Fear of Going to the Dentist Is Actually Bad for Your Teeth

Dreading the dentist ranks right up there with being scared of snakes and afraid of heights as the biggest fears of Americans. Now, a new study finds that fear of the dentist has a clear, negative impact of people’s oral health.

One of every eight people has dental phobia, and they are more likely to have decayed or missing teeth, the study concludes. People scared of the dentist also tend to have more negative feelings like sadness, tiredness and lethargy, lead author Dr. Ellie Heidari said.

“This phobia can have a major impact on a person’s quality of life,” she said. “An action as simple as smiling will be avoided due to embarrassment of their poor teeth.”

While extreme dental anxiety is relatively rare, as many as 80 percent of Americans are at least a little afraid of going to the dentist. Unfortunately, that fear hinders people’s oral health because they put off regular teeth cleanings. Nearly a quarter of people who suffer from some level of dental anxiety do not get regular dental treatment, and upwards of 10 percent avoid going to the dentist entirely.

That’s a problem because “regular dental attendance is central for maintenance of oral health as well as avoiding dental pain,” Heidari said.

So what can be done about dental anxiety? First, let’s look at some of the causes. People worry about going to the dentist for any number of reasons: maybe they had a painful experience in the past, or maybe they’re scared by the sadistic, drill-happy dentist stereotype portrayed in movies. For some people the cost of dental care can give them pause, and for others it might be embarrassment about the health of their teeth.

“Another one is fear of the unknown,” said Dr. Neha Kuthiala, DDS, a dentist at Gentle Dental Associates, an Ann Arbor practice that offers free consultations. “It’s a situation where you’re asked to sit with your mouth open and you can hear things and feel things but you have no idea what is being done to you.

“Dental work is not something people want to have done. It’s just one of those things.”

But whether you want to get dental work or not, going to the dentist is vital for your oral health. And there’s no reason a trip to the dentist can’t be pleasant. In fact, here are three ways to make seeing a dentist a smooth, stress-free experience:

*Get preventative care before it’s too late — It’s better to fill a cavity than to wait and have to remove the tooth later. “The thing with avoiding the dentist or waiting until you have pain is that a lot of times by that point you need something that costs more than preventative care would have,” Kuthiala said. “Coming in for a preventative cleaning tends to save you in the long run.”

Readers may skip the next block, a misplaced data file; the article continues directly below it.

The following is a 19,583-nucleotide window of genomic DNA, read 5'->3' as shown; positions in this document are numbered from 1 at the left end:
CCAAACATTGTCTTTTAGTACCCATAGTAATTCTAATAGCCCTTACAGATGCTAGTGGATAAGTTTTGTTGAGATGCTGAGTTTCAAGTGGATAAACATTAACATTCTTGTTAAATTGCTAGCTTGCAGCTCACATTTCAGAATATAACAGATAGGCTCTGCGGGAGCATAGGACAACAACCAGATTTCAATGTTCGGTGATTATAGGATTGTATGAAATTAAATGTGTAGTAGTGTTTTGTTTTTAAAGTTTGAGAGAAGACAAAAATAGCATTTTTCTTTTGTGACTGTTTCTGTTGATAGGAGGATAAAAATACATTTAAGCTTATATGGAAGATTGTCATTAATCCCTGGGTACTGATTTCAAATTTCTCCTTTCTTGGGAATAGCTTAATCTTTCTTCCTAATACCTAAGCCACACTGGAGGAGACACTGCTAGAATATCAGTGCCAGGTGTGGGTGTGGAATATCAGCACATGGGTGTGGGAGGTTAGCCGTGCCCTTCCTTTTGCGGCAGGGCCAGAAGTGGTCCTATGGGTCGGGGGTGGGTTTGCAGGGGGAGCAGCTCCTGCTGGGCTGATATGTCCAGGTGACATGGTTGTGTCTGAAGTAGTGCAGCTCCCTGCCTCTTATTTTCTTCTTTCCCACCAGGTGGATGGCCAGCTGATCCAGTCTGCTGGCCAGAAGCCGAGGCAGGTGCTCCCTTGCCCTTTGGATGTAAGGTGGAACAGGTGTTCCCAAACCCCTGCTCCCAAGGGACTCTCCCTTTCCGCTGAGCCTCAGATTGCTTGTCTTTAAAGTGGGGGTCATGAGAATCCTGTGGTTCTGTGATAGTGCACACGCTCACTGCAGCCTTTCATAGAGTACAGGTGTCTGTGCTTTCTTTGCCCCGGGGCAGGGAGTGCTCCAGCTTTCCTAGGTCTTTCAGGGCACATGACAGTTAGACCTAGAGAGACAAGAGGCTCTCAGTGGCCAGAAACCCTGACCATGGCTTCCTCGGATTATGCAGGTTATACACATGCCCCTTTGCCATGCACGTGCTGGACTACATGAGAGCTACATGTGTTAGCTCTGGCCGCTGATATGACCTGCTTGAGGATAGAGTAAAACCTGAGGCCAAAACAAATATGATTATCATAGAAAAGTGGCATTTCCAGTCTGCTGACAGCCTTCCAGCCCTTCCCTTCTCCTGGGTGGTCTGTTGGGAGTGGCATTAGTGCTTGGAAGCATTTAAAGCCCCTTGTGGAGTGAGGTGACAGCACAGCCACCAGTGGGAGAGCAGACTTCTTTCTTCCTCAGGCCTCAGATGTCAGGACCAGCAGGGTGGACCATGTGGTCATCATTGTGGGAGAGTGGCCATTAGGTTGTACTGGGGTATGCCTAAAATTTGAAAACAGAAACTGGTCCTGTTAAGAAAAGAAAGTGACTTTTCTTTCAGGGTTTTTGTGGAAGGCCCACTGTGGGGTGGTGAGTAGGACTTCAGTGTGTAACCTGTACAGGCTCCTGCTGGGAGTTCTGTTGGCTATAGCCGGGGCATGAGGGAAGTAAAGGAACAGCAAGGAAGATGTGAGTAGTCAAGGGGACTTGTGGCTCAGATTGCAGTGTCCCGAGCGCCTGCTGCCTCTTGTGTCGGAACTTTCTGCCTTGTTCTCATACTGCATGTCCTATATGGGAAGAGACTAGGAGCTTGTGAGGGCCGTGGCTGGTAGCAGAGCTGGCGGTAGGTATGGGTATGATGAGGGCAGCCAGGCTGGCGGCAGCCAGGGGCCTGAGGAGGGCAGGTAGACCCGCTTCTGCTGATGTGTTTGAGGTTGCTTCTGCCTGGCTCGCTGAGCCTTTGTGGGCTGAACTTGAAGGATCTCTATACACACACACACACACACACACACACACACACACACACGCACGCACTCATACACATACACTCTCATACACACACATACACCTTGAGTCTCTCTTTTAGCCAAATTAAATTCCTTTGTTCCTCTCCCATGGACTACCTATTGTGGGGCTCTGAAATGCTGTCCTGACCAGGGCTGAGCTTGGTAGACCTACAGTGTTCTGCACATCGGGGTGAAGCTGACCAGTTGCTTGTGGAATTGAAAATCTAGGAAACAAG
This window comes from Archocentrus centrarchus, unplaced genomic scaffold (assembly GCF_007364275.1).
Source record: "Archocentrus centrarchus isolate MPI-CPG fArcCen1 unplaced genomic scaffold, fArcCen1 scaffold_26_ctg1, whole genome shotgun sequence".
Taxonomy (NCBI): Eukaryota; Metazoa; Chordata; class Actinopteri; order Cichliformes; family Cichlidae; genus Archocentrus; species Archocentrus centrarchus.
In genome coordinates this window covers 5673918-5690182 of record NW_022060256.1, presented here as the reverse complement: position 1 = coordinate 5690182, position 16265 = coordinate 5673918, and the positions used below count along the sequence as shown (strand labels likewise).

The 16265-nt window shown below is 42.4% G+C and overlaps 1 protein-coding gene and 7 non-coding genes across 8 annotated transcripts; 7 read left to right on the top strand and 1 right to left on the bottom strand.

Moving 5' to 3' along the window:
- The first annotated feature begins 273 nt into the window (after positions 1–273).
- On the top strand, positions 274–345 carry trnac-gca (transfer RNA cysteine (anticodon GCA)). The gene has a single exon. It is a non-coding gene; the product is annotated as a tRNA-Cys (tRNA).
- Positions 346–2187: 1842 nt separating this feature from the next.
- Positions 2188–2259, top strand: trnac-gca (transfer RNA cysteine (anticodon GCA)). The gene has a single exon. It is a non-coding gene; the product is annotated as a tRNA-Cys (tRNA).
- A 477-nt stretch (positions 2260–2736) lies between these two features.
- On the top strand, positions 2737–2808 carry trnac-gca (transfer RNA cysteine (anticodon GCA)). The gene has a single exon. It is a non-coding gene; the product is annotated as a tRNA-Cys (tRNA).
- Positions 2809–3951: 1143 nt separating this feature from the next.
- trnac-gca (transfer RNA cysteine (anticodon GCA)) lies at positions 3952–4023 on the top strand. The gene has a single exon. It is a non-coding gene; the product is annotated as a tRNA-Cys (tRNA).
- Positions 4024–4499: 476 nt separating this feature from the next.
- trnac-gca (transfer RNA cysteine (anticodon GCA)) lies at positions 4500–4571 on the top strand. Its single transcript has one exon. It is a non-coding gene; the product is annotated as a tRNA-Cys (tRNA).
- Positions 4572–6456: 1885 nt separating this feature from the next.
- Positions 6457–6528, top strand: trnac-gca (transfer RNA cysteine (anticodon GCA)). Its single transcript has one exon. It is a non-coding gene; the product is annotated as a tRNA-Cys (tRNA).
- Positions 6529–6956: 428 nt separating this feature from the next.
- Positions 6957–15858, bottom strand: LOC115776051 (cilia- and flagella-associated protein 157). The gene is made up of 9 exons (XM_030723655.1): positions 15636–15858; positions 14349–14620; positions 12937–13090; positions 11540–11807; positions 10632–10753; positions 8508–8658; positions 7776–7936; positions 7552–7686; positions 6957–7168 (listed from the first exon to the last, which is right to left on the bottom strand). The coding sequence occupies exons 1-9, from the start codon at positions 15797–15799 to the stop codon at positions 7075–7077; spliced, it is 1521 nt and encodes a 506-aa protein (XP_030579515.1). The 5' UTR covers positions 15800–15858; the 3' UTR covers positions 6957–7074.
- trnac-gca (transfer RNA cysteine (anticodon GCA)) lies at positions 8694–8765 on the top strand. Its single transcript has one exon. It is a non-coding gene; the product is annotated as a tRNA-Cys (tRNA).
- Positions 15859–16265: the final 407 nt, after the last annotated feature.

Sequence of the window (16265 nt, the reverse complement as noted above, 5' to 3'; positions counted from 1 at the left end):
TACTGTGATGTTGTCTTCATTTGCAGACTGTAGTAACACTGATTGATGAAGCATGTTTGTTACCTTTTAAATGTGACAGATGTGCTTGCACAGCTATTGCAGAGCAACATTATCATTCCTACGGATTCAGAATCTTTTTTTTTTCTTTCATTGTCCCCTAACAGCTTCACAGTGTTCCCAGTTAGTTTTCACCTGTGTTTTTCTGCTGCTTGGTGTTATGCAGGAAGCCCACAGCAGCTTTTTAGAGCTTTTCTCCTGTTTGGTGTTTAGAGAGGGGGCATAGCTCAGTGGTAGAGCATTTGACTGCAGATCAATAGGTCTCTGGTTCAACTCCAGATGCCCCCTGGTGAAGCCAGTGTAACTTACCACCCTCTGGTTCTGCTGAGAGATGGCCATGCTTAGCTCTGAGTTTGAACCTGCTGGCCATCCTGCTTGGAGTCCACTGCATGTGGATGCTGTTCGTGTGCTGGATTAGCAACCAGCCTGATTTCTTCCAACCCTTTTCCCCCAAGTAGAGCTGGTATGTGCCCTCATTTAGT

*Commit to consistent home care — You may not have to floss every single day (although that’s not a bad idea), but you should do it more than once a month. The better you follow the advice of your dentist and hygienist, the better results you’ll have when you go in for a checkup. “A lot of people are feeling very judged on their oral hygiene and any existing cavities or anything that might be diagnosed at the dental office,” Kuthiala said. “As long as patients are doing their part at home and cleaning to their best of their ability, that’s all they can do.”

*Talk with your dentist about your anxiety — Share what you’re worried about. At the same time, a good dentist will take time to talk with anxious patients before looking into their mouths. “If we know the reason for anxiety, a lot of the time we can work with the patient to alleviate that,” Kuthiala said.

The dentist can have a big impact on your level of anxiety simply by treating patients as people rather than procedures. That can include keeping patients up to speed on the progress of a procedure and talking about what they’re doing each step of the way, or giving patients control by allowing them to stop a procedure any time they feel uncomfortable.

In addition, scheduling patients with the same hygienist and dentist every visit is a proven way to ease anxiety. Also, distractions like office music or a TV in the operating room can take people’s minds off their fear.

Of course, providing nitrous oxide, or laughing gas, can be a good option for some anxious patients, too.

“We’re all aware of how people don’t like to come to the dentist,” Kuthiala said. “We try our best to treat them with a gentle touch.

“There’s much more to that person than just whatever it is that you’re working on (in their mouth). We want to treat patients as the person, not just the tooth.”

 

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